I have a BFA in Illustration, but I didn’t NEED it.  I could be doing the same work without a degree, but I would not have the experiences that I garnered while I was there.  Art school is ONLY what you make it.  It really is as cliche’ as only getting out what you put in.  If you want to smoke a lot of weed, play video games and sleep tip 2pm all through college, then you can’t complain that you can;t find a job afterward.  If you want to work your tail off and make some sacrifices fro your future and try to get your money’s worth out of your education, you’ll be in a much better position to succeed .
Besides my artistic license (har har) I just have to pay taxes and this is all legal and legit.   If I were to become a vendor, that would all change…but that’s a whole other can of worms.  Always check with your regional government on business guidelines for this before getting started so you don’t burn yourself later though.

How do you get connected with people in the same field if you’re brand new and they’re more experienced? 
Email them, that’s how you got a hold of me right?   NONE of us have the time to respond to emails, but some WILL take the time, just be gracious and patient.  
Show up at events, conventions, art openings, portfolio reviews.  Ask questions that are NOT EASILY SEARCHABLE ON GOOGLE ! There is a LOT of information out there already…I personally get annoyed at people not taking ANY effort to do their own research before barraging people with questions.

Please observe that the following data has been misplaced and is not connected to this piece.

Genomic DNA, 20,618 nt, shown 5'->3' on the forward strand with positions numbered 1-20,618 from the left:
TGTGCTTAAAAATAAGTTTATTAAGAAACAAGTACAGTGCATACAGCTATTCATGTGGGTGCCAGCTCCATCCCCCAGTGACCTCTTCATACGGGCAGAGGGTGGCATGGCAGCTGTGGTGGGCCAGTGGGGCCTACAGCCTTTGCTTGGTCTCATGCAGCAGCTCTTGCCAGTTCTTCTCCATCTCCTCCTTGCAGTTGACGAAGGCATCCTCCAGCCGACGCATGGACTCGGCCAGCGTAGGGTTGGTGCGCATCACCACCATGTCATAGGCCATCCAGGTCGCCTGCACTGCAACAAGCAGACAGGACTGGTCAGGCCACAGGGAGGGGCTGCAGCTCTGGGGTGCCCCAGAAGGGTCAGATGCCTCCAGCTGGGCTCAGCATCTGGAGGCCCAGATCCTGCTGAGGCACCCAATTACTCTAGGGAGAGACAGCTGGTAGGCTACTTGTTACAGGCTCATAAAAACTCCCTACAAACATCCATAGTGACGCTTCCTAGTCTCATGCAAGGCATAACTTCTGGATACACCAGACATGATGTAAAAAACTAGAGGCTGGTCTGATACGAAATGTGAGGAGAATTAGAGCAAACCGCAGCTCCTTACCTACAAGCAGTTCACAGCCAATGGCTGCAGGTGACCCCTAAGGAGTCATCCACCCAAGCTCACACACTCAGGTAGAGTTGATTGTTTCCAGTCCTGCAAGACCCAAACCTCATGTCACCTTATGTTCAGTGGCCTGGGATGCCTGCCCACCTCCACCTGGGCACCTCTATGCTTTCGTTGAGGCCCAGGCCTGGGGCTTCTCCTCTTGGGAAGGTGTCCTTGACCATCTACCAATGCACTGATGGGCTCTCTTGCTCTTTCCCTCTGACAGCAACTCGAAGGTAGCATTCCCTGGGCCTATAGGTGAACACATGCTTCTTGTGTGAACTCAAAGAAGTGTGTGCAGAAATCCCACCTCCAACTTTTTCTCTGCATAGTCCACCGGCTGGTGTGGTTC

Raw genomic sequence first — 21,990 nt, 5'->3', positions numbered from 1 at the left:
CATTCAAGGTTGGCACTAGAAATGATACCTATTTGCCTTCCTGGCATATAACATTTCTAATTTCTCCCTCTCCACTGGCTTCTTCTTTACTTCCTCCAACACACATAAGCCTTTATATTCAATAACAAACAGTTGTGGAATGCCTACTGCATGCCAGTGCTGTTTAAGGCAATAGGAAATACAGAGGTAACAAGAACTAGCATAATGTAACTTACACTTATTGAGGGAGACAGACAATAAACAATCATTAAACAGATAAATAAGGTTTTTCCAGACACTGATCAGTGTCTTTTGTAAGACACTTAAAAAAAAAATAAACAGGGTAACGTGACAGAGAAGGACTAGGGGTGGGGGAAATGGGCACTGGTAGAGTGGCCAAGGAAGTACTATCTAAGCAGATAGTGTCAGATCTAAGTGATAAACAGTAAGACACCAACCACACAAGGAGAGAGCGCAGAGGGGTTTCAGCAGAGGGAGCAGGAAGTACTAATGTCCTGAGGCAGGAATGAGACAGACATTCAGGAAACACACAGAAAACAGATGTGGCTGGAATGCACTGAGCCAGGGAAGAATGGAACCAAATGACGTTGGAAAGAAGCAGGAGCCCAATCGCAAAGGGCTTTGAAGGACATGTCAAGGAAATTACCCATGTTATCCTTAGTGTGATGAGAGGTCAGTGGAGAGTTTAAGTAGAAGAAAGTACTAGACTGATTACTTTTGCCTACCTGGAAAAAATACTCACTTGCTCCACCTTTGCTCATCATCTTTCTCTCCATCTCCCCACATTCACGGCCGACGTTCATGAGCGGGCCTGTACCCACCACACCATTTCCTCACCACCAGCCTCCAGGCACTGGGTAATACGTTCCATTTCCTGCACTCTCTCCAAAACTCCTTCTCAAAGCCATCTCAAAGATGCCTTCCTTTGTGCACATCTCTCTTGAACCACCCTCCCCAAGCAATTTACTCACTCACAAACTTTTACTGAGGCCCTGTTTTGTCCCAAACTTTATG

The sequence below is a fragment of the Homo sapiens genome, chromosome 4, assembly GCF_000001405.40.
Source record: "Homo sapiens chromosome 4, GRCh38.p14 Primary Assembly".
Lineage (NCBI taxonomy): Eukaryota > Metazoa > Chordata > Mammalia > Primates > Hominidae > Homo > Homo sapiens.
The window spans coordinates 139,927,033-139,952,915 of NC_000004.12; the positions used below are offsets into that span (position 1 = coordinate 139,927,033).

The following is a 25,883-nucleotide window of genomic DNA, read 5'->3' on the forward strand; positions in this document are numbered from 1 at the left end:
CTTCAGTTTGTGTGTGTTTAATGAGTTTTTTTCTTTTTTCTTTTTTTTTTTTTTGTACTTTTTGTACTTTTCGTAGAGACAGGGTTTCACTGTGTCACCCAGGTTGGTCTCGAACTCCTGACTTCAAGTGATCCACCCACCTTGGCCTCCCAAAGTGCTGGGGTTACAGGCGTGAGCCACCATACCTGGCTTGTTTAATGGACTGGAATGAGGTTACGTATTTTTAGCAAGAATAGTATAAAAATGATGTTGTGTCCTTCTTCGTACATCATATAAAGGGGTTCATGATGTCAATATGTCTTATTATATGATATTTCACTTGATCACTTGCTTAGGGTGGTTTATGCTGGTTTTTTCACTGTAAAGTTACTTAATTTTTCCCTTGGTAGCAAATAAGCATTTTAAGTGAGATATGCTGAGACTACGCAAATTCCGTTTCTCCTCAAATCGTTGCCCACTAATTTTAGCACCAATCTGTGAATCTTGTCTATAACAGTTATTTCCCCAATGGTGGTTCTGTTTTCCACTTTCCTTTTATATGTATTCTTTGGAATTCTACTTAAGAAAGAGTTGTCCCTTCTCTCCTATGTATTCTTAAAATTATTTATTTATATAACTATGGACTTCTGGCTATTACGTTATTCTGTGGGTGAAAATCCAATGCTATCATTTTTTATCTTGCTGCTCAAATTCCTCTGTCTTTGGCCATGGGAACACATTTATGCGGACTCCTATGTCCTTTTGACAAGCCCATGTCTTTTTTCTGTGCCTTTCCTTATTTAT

Follow your favorite artists on Instagram and twitter, join forums, make a presence.

Did you have a mentor?
Besides college professors, not really.
Other artists who became my friends through doing shows together were a big support, but everyone has their own path, no two careers are the same because everyone was doing their own thing.   Some people are just painters and sell prints…and some people , like me, are painters, draftsmen, sculptors, designers, commercial artists, marketers, salesmen, promoters etc.  I talk to a lot of people in a lot of different fields and learn as much as I can from them.

How do you financially support yourself when getting design/art jobs are scarce (i.e. do you have a part-time job to financially tie you over to support yourself and your family?)